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Family Affair: Baseball is family business for Rumfield

Renegades 1B T.J. Rumfield following in father's footsteps in pro baseball
T.J. Rumfield finishes a swing against the Brooklyn Cyclones. (Dave Janosz)
August 11, 2022

Baseball in his blood, 6-foot-5, 225-pound first baseman T.J. Rumfield strolls to the plate at Dutchess Stadium, bat held high above his helmet, dialing in on the next delivery. In his first year with the Yankees, the question is less about upside and more centered around how the organization landed

Baseball in his blood, 6-foot-5, 225-pound first baseman T.J. Rumfield strolls to the plate at Dutchess Stadium, bat held high above his helmet, dialing in on the next delivery. In his first year with the Yankees, the question is less about upside and more centered around how the organization landed such an impact bat who has all the makings of a successful ballplayer.

T.J.’s father, Toby, was the Reds 1991 second-round pick and spent 14 years in the minor leagues, bouncing around the Braves, White Sox, Marlins and Cardinals systems, plateauing at a four-year Triple-A stint where he was always a significant contributor – yet a step shy of the ultimate goal. Toby coached T.J. and continues to this day at Denton High School in Texas.

“His big thing is a routine,” Rumfield said. “If you keep a routine, you don’t get lazy, passive, let things slide – hold yourself accountable is basically what we always talk about.”

Diving into the stands to make catches has become routine for Rumvield, who has impressed defensively. Dave Janosz

Drafted in 12th round by the Phillies last year, the Virginia Tech alum was traded for right-hander Nick Nelson and catcher Donny Sands after only 27 professional games.

T.J. is looking to earn his keep in a new environment and, while early returns have been so positive, two organizations in two years, a broken bone that cost him 10 weeks after a torrent start in 2022, and a rehab assignment in sweltering Tampa heat has brought along a set of early challenges.

“A lot of patience,” Rumfield recalled. “The whole healing process was a lot to take in.”

Not swinging over that span brought along more difficulty than the typical rehab, prolonging the process until Rumfield could be at full strength and swinging consistently.

With 11 RBIs in his first 12 games with Hudson Valley pre-injury, including two homers and eight RBIs across his first four games, it’s easy to gather the eagerness to return and refind a groove.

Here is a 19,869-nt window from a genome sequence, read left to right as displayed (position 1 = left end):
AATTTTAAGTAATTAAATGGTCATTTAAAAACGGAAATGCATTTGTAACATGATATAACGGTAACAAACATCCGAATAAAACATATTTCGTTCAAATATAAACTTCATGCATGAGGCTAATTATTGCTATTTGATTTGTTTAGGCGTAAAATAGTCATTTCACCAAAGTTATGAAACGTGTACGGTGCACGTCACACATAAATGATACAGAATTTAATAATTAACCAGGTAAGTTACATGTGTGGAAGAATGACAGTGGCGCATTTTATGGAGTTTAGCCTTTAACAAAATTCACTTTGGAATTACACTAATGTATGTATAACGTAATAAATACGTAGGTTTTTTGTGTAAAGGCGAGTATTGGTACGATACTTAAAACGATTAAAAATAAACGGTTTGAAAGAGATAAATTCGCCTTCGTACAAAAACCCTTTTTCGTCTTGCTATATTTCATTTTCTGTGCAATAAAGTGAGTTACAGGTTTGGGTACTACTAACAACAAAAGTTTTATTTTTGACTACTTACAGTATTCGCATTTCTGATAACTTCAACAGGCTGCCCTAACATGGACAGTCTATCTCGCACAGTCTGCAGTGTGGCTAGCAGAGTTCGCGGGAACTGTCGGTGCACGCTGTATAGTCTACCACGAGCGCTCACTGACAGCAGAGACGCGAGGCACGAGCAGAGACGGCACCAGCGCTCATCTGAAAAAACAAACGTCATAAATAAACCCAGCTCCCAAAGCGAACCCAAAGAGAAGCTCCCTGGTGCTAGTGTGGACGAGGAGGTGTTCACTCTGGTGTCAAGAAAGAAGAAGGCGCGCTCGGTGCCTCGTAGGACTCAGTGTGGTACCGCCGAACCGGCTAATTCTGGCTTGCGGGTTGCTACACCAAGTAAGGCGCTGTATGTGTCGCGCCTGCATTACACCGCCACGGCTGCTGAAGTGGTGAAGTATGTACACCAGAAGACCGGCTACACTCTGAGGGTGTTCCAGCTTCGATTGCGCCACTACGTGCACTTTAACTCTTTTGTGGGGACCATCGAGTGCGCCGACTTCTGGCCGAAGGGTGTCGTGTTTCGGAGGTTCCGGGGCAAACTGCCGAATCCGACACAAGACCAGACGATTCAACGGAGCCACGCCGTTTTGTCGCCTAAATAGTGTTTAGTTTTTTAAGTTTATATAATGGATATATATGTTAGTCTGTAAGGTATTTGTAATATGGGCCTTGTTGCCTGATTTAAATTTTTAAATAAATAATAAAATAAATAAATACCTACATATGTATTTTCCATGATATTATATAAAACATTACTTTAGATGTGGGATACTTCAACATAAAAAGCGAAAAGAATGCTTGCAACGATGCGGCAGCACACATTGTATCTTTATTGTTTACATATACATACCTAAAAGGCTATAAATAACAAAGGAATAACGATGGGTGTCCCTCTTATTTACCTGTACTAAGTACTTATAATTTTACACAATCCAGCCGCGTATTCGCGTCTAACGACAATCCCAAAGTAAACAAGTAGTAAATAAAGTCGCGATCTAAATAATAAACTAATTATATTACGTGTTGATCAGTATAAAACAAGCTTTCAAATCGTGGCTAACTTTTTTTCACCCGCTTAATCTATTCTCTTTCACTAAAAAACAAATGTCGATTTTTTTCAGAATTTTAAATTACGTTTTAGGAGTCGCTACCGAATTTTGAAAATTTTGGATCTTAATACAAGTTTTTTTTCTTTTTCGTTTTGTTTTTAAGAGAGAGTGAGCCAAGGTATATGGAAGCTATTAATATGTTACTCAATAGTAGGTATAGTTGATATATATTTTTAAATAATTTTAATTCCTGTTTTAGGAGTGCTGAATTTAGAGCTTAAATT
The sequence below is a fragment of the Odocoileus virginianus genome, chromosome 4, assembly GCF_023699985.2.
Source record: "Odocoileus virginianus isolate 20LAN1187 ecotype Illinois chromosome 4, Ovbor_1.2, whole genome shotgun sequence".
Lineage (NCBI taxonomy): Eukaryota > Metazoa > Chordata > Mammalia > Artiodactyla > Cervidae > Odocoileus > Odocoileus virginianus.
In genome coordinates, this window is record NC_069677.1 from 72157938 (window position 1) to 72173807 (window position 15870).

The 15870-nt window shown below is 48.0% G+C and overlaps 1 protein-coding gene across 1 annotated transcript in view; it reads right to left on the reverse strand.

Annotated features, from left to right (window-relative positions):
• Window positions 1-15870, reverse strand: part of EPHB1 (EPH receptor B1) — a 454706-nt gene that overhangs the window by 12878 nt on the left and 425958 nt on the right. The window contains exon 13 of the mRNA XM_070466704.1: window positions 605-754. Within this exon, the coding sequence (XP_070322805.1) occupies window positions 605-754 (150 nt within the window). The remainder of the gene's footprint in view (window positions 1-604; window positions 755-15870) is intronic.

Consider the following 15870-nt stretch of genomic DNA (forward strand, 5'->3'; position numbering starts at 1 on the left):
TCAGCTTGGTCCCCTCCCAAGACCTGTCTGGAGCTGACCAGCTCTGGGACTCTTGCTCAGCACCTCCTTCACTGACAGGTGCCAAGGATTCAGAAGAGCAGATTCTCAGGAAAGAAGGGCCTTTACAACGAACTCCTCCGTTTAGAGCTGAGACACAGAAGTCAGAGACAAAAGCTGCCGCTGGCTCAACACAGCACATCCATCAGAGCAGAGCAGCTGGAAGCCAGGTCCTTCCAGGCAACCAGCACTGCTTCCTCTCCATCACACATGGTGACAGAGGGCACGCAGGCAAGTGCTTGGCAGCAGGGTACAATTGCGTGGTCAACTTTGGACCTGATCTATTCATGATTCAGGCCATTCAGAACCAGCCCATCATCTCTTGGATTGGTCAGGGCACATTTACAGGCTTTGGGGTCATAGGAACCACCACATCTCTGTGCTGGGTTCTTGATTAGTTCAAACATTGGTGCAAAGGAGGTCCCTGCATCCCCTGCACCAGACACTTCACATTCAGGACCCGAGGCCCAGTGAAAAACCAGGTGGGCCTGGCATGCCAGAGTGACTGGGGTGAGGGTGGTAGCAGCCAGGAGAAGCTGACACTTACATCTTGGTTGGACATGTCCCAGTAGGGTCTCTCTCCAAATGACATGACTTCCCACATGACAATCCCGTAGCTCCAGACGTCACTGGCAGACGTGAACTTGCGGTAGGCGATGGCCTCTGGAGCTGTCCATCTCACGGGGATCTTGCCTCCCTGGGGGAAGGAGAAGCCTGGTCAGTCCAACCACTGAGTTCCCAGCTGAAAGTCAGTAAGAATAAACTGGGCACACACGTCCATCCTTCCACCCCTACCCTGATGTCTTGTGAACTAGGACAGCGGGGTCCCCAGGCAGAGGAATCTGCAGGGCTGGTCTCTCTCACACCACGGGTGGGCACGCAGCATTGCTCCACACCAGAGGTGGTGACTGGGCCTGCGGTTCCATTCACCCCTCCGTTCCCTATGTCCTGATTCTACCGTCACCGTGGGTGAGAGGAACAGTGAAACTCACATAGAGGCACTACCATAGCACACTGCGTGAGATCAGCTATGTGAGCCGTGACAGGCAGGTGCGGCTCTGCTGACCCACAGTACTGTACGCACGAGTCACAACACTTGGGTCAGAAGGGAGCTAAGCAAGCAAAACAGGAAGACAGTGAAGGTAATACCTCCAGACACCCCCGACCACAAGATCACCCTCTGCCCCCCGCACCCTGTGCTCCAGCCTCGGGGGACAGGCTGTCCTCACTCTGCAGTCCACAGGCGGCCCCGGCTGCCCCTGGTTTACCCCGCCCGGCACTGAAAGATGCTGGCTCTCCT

“Just like anywhere else in baseball, it’s going to be a grind every day,” Rumfield said. “You have to show up and when you show up, put your best foot forward.”

T.J. Rumfield rounds third and heads for home in an early-season game at Dutchess Stadium. Dave Janosz

Since returning, Rumfield has started to settle in and showcase the same explosive swing. After a 2-for-16 start, he’s hit safely in eight of his last 11 games with nine RBIs. In five August games, Rumfield is slashing .333/.429/.556. On the Renegades most recent road trip at Jersey Shore, he fueled an 11-7 win with a 3-for-5, four-RBI performance that featured a tape-measure three-run homer.

“Checking in with the trainers every day, getting in the weight room because I could still do stuff with my legs, eating right, maybe taking in some calcium so I don’t break my bones anymore,” Rumfield said with a laugh.

It’s easier when you have a dad who’s experienced everything that comes with the grind of a minor league season – more specifically, how to fight back when your development is halted. Most times, though, Rumfield enjoys chatting with Toby about topics other than baseball, taking a break from what usually occupies the mind, trusting the baseball savvy to the Yankees.

“Relentlessly progressive,” Rumfield said of the organizational mindset. “That’s what it was like in Tampa: progressing every day.”

Like any hopeful minor leaguer, he looks to avoid the fate of his old man, enjoying his current situation while always striving to one day take the field in the big leagues. Results just like his first couple of years will help – though never guarantee.

“I don’t have any control over that. What I do have control over is my approach,” Rumfield said. “Just showing up and competing every day. In baseball, everything else will take care of itself.”